- Turn off the gas supply at the gas valve to prevent poisoning and avert potential fires.
- Unscrew the copper lead and connection nuts, then lift the bracket nuts to remove the thermocouple.
- Check your multimeter by touching the two leads together with the multimeter set to ohms (resistance) reading. The meter should read zero. Now you can turn back the multimeter to volts.
- Now, turn ON your flame source and place the tip of the thermocouple in the flame, leaving it until it’s very hot.
- Attach the multimeter leads to the thermocouple. The first lead wire goes to the thermocouple side, while the other goes to the part that typically goes into the pilot light.
- You should get a reading between 20mv and 30mv (millivolts). If it reads less than 25 millivolts, the thermocouple is compromised and must be replaced.
Other Reasons your Propane Heater Won’t Stay Lit
Aside from the above issues, you also want to troubleshoot the following issues for a propane heater that refuses to stay lit.
Dirty Pilot Tube
The pilot tube which brings gas to the pilot light may become dirty and effectively block gas flow to the pilot light. For instance, spider webs, carbon, and dirt can build up in the tube, thus blocking it.
Fortunately, you can clean the pilot tube in a few simple steps as follows;
- Turn off the propane heater completely
- Soak a soft sponge in warm detergent water
- Using the soaked sponge, gently wipe the top of the heater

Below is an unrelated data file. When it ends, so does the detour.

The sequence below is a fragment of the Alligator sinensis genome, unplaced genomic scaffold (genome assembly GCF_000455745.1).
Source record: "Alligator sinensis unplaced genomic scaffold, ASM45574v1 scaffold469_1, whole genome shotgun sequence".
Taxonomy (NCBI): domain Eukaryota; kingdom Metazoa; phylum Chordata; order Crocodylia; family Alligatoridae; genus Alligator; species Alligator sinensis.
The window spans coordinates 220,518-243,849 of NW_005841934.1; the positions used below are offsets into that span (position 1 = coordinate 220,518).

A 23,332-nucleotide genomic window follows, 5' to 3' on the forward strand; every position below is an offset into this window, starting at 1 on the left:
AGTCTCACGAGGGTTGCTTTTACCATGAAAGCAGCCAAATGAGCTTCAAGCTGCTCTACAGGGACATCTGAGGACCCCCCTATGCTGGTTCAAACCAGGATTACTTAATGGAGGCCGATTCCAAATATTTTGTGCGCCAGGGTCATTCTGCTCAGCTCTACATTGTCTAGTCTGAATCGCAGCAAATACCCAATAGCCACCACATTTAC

If there’s excess dirt around the area, use a microfiber towel to wipe it off. The towel will also wipe off excess water in the area.
Draft issues are also a common reason why the furnace may struggle to stay lit. This can be a major issue depending on the furnace’s placement. For instance, it’s near impossible to avoid draft issues when using a propane heater outdoors.
The only viable solution is to cover up the heater with a canopy or sunshade. A wind barrier, such as a tall wall, may also do the trick. Otherwise, you may have to bring the heater inside.
Electronic Spark Mechanism Issues
Although we’ve already covered ignition issues, we want to stress the possibility of electronic spark ignition issues. If the electronic spark ignition system has any problems, your furnace may produce little or no heat. It may also cycle frequently or cause the blower system to overreact.
We strongly recommend that you leave electric spark ignition issues to the experts. Avoid DIY as the electric spark system is extremely delicate.
Gas Cylinder May Be Empty
Finally, a propane heater that refuses to stay lit may also signify low fuel or an empty tank. Fortunately, refilling an empty propane tank is a simple, straightforward process. Just make sure to purchase your refill from an authorized dealer.
Hopefully, you now know how to troubleshoot and fix most issues that may cause your propane heater not to stay lit. But, remember always to call the pros as soon as you exhaust your DIY ideas.